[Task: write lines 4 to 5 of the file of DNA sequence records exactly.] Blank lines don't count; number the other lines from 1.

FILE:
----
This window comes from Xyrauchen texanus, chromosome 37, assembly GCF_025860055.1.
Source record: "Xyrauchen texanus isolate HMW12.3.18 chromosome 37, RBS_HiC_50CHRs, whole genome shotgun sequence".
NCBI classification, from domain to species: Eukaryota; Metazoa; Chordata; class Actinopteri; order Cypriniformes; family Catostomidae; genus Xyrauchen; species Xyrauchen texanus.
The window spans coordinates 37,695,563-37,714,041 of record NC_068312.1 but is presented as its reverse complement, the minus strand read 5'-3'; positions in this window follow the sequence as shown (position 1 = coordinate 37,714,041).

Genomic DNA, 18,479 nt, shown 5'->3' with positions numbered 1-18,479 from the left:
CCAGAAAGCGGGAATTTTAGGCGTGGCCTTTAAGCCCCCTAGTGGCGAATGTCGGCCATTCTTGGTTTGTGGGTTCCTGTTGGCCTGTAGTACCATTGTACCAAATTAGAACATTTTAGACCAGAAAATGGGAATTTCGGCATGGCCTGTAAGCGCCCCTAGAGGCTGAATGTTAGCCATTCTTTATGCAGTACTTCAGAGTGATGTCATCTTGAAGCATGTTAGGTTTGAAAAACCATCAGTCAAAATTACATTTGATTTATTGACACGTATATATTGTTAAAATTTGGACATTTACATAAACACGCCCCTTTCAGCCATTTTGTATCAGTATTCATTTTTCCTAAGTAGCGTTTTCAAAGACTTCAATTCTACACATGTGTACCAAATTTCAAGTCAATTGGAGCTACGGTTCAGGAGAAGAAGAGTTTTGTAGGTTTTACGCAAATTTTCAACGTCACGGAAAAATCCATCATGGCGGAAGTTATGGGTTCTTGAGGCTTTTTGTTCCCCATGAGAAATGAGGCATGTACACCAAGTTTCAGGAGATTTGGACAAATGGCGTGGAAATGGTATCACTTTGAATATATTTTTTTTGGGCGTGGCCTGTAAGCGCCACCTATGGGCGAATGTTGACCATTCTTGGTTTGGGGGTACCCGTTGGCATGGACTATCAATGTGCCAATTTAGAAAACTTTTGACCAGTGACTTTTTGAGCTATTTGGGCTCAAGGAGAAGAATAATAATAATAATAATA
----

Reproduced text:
The window spans coordinates 37,695,563-37,714,041 of record NC_068312.1 but is presented as its reverse complement, the minus strand read 5'-3'; positions in this window follow the sequence as shown (position 1 = coordinate 37,714,041).

Genomic DNA, 18,479 nt, shown 5'->3' with positions numbered 1-18,479 from the left: